The so-called “Revolution of Dignity,” that took place between November 2013 and March 2014 in Ukraine, gave Russia a pretext to seize the Crimea and engage proxy forces in the Donbas to rebel against the new Ukrainian administration. Seen from the point of view of NATO, this is an unprovoked action that threatens the status quo in Europe. It seems therefore normal that thus challenged, prudence would counsel the strongest possible support to Ukraine, to demonstrate resolve and reassure the Alliance’s Eastern flank.
NATO’s subsequent forward presence deployment offers two axes of ‘deterrence’ – one is the actual deployment of multinational combat teams in the Baltic States and Poland, representing an unprecedented military presence at Russia’s door; the other is direct but naturally limited support for Ukraine. Taken together, NATO’s twin initiatives relieve the pressure on Ukraine indirectly. The military presence in the Baltic States forces Russia to maintain a corresponding deterrent to face the threat of NATO invasion from the North-West, which means a reduction of support for proxy fighters in the Donbas. Meanwhile NATO has set up a series of trust funds through which nations can coordinate their support, and continues to press for structural and attitudinal changes in Ukraine through the Defense Education Enhancement Program (DEEP).
The DEEP is a NATO flagship initiative dating back a decade, and frequently hailed as the keystone for intellectual interoperability and politico-military integration with NATO and Partners for some twenty former Soviet and Yugoslav republics, as well as Afghanistan, Mauritania and Mongolia. The character of the support offered by NATO to Ukraine appears limited, and for good reason. What would the Russian reaction be if, contrary to its own precepts, NATO began siding overtly with Ukraine (especially an un-reformed Ukraine) in this contest? Furthermore, the opinion as to what can be done to help Ukraine in her predicament—and of whether anything should be done—is a function of the fragmented national positions within the Alliance. This is the least—as well as the most—that NATO can do.
Individual Allies are similarly constrained, and their involvement in support of Ukraine takes place within the confines of NATO’s Art. 4 on crisis management, which means that whatever support is offered cannot be overtly offensive, lest they be perceived as effectively entering in alliance with a foe of Russia. Therefore, NATO countries must deploy their forces onto NATO member States (the Baltic States and Poland) to create a center of gravity that will attract Russian forces away from Ukraine. New NATO members have prepared for their role as host nations to the forces of other NATO members. Furthermore, the countries contributing to NATO’s forward deployment are adding self-contained capabilities which do not place a burden on the host nations. Ukraine, on the other hand, must devote and re-direct personnel and resources to welcoming whatever support NATO countries can directly offer on its own.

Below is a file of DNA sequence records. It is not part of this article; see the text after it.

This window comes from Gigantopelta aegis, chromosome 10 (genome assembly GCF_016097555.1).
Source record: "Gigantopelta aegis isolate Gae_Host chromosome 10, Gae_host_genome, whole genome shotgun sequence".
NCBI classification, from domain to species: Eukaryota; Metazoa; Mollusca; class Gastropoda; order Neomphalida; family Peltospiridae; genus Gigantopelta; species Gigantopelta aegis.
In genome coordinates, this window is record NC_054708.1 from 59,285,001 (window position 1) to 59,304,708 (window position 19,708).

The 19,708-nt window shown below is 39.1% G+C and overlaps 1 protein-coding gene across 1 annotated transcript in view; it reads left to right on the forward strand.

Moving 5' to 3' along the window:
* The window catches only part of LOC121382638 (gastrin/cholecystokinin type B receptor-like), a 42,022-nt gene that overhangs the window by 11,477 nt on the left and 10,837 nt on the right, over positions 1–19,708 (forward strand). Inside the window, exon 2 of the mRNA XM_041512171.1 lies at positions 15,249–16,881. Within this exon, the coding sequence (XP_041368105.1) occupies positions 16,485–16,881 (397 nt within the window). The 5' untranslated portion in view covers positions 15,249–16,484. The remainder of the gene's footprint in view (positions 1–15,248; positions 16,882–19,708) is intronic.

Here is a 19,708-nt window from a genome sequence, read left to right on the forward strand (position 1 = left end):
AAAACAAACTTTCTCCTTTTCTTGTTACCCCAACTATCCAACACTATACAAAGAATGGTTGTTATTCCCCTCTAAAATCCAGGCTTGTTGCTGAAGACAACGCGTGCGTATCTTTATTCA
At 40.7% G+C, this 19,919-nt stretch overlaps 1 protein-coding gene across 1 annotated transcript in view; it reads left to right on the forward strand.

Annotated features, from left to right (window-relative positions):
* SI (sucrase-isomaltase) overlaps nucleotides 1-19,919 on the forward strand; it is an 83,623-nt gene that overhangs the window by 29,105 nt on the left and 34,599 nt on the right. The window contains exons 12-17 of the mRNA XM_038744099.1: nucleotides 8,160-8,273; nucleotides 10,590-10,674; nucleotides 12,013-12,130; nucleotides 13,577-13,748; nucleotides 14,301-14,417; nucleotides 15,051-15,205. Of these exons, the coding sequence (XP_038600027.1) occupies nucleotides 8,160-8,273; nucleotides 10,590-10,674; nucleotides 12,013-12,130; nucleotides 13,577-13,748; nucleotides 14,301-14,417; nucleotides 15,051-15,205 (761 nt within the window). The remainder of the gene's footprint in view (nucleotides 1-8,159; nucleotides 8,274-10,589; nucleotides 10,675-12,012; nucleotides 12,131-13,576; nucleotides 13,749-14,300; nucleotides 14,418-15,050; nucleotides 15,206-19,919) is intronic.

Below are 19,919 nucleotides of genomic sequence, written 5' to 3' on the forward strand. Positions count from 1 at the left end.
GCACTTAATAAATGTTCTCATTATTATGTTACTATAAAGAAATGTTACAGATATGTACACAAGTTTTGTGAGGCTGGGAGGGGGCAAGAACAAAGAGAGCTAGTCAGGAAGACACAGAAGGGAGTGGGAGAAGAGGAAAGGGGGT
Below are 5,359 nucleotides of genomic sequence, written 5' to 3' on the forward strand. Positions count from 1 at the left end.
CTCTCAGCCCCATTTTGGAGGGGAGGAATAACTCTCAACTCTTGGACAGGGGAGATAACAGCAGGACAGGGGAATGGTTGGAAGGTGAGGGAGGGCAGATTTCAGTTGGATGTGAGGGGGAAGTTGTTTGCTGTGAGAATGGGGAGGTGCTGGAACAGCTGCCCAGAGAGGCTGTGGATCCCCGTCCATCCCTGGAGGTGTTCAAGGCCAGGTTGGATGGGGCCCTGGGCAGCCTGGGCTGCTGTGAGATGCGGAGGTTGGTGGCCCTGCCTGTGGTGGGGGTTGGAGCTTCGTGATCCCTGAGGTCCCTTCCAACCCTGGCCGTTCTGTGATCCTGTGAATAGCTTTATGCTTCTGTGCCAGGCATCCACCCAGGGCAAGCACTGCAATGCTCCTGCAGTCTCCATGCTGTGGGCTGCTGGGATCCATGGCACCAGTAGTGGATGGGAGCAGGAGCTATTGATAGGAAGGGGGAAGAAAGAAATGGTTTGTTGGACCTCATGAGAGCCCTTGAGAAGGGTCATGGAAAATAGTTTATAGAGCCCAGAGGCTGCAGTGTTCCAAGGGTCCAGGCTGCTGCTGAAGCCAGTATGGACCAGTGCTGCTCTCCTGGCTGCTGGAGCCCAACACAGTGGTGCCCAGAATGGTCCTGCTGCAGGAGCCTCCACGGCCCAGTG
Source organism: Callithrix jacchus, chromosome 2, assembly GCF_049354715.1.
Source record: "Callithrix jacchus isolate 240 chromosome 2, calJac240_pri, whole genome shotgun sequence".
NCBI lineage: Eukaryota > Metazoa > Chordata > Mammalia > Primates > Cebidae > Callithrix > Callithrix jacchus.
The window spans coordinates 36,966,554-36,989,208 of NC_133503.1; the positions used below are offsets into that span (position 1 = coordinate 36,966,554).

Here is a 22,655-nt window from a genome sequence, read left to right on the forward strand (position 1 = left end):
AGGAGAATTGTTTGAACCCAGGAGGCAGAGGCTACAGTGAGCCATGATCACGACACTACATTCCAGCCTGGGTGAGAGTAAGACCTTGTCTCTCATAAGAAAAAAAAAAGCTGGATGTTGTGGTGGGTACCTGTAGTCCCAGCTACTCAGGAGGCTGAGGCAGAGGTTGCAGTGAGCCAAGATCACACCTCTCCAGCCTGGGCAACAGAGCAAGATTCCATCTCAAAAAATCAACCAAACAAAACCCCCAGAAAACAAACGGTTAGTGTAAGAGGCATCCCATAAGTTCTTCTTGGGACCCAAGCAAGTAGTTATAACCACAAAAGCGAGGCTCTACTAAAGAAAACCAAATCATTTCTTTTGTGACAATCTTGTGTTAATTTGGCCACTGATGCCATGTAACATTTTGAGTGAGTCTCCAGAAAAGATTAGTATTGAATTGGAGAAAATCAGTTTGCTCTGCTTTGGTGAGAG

For deterrence to function, the country that is adopting it as a policy must be credible. And credibility is closely associated with capacity. Evidence is beginning to surface that Ukraine is having difficulty absorbing the support that NATO and individual countries have been delivering since the crisis began. In short, supporting Ukraine may have the effect of diverting and distracting precious human resources. At some point, the assistance packages offered to Ukraine will need to produce results lest the credibility of the country—and of the NATO Allies—begin to suffer for lack of operational capability. This paper uses a small portion of the DEEP initiative implemented to support Ukraine to measure the country’s military support absorption problems. As a methodology, we will investigate the DEEP initiative as administered by the Partnership for Peace Consortium of Defense Academies and Security Studies Institutes (with its office based in Garmisch-Partenkirchen, Germany) which has been selected to manage some 15 percent of the NATO DEEP initiative for Ukraine.
This contribution proposes a method to calculate the human resource “cost” of accepting security and defense cooperation initiatives. We hypothesize that there is a limit to what a host country can absorb without depleting core functions that support national security, and in the case of Ukraine, deterrence.
The first part of this contribution details the origins of the PfP Consortium and of the DEEP Ukraine initiative. The second part highlights difficulties in execution of DEEP events, which the author treats as an indicator of mal-absorption. Apart from his own experience as a subject-matter expert (SME) veteran of several DEEP events in Azerbaijan, the author draws from documentation and discussions shared with DEEP program managers at the PfP Consortium. This paper concludes with a discussion as to how absorption difficulties drain Ukrainian resources away from other security priorities, and that, in definitive, the result could be a loss of credibility for the Alliance vis-à-vis Russia.
The Partnership for Peace Consortium of Defense Academies and Security Studies Institutes (PfP Consortium) was created through a multilateral memorandum of understanding (MOU) on the occasion of the 50th Anniversary Summit of NATO in Washington DC, 4 April 1999. The Consortium is an association of nearly 50 countries, which have convened in the Euro-Atlantic Partnership Council (EAPC) format to conduct military and security education development in a track-two diplomacy format. The United States and Germany fund and accommodate a small secretariat in Garmisch-Partenkirchen, Germany, co-locating it with the George C. Marshall Center, which shares some of its operational resources. NATO uses the PfP Consortium to manage a portion of its DEEP program, through the PfP Consortium’s Education Development Working Group (EDWG), chaired by Dr. Alan Stolberg, a RAND contractor.